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Homework Help: Polynomial Proof

  1. Aug 2, 2010 #1
    1. The problem statement, all variables and given/known data
    Prove that if a0+a1x+a2x2+a3x3+....+anxn=0 then a0=0, a1=0 ... an=0

    2. Relevant equations

    3. The attempt at a solution
    I think I can do this for n up to 2 in the following way (please tell me if you see any gaps in my logic here):

    f(x)=a0+a1x+a2x2=0 (from the statement above)


    here it can be easily shown that a1 must be the zero vector for reals, 0, using properties of the zero vector

    if a0=0 and a1=0 the we have:

    I am really not sure where to go from here. At least at first glance, I can't seem to make this same process work for n=3 and even if I could use this process on higher n I'm not sure how/if I could use it to prove the general case for all n. Any help/prodding in the right direction would be much appreciated. Thanks.
  2. jcsd
  3. Aug 2, 2010 #2


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    That's a good start. And you can do it that way for general n, but it's gets extremely tedious as n gets large. Try thinking of it this way. If f(x)=a0+a1*x+...+an*x^n=0 then all the derivatives of f(x) must be zero. Right? Are they?
  4. Aug 2, 2010 #3
    Even for large n, it's not really tedious if you prove by induction. For the "n+1"-th case, differentiate n + 1 times to solve for [tex] a_{n+1} [/tex], and then plug back in and use induction hypothesis. That should prove it holds for all n pretty easily.
  5. Aug 3, 2010 #4
    Thank you both, that helped a lot. I actually thought about taking successive derivatives before but for some reason the fact that all the derivatives would be zero for all x didn't occur to me at the time. Here is what I have so far, I ended up not really using induction so please let me know what you think/if there is a way I can make this a little more rigorous.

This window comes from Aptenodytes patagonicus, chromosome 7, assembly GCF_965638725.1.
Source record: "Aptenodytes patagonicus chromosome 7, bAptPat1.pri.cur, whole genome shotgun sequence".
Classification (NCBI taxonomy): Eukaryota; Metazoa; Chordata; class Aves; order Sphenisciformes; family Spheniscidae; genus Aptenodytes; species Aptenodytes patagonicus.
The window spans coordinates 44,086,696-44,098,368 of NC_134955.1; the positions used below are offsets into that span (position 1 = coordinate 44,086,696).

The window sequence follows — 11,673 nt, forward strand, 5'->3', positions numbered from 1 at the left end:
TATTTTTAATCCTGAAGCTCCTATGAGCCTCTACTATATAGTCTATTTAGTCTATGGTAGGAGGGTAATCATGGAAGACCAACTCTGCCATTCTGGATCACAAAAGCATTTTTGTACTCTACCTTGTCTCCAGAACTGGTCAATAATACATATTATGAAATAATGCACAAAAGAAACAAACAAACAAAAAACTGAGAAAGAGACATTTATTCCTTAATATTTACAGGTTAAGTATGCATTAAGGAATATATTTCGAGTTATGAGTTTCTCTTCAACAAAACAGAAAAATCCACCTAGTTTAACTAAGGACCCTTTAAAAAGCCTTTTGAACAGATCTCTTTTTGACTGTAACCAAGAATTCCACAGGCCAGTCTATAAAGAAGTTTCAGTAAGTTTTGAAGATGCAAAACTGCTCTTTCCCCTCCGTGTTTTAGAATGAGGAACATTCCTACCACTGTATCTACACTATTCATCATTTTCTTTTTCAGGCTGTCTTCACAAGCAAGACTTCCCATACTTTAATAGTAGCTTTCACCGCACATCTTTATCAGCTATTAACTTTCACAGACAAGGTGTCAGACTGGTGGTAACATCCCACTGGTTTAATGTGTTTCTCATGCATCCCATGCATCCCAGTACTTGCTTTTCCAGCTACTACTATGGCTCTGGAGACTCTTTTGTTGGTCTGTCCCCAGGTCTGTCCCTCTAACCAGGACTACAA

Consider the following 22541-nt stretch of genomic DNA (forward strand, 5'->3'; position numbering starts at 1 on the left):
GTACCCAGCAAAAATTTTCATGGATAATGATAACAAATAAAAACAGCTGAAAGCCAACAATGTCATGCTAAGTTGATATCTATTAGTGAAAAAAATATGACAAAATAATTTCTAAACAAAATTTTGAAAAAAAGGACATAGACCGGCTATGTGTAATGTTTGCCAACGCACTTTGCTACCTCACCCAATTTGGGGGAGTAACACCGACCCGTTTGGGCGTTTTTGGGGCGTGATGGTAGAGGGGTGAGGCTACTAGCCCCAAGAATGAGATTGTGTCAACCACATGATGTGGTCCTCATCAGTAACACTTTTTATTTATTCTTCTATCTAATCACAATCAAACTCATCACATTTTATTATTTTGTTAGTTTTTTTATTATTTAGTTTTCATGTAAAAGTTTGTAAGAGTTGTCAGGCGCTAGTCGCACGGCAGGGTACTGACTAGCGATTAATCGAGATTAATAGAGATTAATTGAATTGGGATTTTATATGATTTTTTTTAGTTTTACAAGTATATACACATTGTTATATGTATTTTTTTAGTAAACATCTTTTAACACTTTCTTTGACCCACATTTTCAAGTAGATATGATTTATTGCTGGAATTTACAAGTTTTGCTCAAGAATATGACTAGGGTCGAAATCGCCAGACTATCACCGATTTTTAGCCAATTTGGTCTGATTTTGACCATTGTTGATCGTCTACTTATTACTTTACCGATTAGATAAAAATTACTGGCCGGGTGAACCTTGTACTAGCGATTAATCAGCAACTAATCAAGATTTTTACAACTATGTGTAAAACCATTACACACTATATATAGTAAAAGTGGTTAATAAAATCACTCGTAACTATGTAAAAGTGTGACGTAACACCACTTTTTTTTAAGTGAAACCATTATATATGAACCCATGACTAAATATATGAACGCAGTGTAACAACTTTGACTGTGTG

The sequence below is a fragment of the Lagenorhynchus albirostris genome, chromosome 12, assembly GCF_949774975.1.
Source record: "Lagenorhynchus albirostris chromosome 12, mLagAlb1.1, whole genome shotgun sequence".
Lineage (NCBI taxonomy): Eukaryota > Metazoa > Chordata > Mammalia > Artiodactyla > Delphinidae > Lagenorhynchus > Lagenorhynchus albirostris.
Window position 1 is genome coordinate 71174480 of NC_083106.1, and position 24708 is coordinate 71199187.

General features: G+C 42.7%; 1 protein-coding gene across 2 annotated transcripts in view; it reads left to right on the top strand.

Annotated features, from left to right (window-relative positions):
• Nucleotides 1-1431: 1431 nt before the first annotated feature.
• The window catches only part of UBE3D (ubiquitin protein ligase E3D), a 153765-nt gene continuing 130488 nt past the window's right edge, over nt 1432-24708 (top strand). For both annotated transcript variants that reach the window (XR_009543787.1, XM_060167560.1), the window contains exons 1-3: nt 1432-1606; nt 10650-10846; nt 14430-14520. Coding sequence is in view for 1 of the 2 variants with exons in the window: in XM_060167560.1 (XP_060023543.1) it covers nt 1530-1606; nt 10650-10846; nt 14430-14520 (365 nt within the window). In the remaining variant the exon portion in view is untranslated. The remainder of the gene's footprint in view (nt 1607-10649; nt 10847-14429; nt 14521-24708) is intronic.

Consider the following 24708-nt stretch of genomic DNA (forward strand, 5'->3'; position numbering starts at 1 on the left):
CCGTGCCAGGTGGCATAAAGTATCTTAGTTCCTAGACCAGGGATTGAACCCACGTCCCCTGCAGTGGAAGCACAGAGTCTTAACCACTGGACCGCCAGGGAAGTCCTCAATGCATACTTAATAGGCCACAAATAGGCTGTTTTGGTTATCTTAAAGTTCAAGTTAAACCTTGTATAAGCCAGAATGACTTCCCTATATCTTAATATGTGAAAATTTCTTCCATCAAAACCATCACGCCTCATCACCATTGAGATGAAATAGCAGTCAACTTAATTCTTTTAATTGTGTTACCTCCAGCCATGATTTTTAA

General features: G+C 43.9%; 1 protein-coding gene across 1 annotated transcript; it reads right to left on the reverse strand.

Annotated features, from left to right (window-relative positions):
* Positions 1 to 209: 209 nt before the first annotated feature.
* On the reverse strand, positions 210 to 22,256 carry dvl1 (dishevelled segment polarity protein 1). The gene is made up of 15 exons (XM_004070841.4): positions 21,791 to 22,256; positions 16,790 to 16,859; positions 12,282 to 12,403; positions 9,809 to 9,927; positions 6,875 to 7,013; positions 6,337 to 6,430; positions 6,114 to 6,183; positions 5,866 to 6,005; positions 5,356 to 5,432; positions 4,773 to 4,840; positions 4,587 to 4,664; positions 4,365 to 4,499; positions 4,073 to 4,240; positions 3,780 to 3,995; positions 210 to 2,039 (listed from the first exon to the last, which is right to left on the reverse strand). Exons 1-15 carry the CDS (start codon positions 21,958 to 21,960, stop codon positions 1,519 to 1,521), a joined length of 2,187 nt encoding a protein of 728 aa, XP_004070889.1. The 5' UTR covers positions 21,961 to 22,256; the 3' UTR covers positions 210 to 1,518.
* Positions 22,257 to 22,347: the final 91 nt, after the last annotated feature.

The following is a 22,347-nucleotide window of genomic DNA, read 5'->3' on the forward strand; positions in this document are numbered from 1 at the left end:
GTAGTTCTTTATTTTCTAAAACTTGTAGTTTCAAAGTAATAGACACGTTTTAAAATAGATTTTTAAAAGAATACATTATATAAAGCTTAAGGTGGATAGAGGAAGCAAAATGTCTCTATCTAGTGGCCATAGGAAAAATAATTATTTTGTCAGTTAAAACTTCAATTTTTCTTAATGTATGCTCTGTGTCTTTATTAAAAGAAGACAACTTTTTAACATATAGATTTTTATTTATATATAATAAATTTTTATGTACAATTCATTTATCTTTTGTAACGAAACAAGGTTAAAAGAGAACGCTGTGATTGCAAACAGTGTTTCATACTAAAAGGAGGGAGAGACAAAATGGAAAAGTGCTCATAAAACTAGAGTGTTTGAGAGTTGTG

We know from the original statement that the function f(x)=a0+a1x+a2x2+a3x3+....+anxn is equal to zero for all values of x. Since zero is a constant this means that the function is not changing over x and therefore has a derivative of zero at all x. Since the first derivative is 0 for all x then using the same logic we can say the second derivative is zero for all x, therefore so is the third, fourth, fifth ... all the way up to the nth. (while I feel this logic is sound, I would love a more concise and technical way of expressing it if anyone has any ideas)

    Now that we know the first, second, third, ..., nth derivatives are all zero we just need a generalized expression for the mth derivative of f(x) where m is an integer less than or equal to n. We can look at the first few derivatives and extrapolate the pattern (if there is a better way to do this than "extrapolate the pattern" please let me know)

    m=0 -> f(x)=a0+a1x+a2x2+a3x3+....+anxn
    m=1 -> f'(x)=a1+2a2x+3a3x2+....+nanxn-1
    m=2 -> f''(x)=2a2+6a3x+24a4x2+....+n(n-1)anxn-2
    general case -> fm(x)=m!am+(m+1)!am+1x+(m+2)!am+2x2+....+n!/(m-n)!anxn-m

    From the logic above (second paragraph) we know fm(x)=0 for all x, so we evaluate at x=0 and obtain:


    Again, please let me know how I might be able to improve this and thanks again for your help.
  6. Aug 3, 2010 #5
    After a little more thought I realized my formula for fm(x) could be better obtained by the formulation for repeated use of the power rule, (di/dxi) xk=k!/(k-i)! xk-i where i [tex]\leq[/tex] k, rather than "extrapolate the pattern".

    I'm still at a loss for a better way to express the content of the second paragraph though.
  7. Aug 3, 2010 #6


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    I really don't think there's anything wrong with what you have. f^(m)(0)=m!*a_m about sums it up. And stating that the mth derivative of f(x)=0 is zero? I can't really say that I think that calls for a formal proof. You could prove it for m=1 and use induction if you really want to be picky about it.
  8. Aug 3, 2010 #7
    If you don't think its needed I won't bother with it. Thanks again for all your help.
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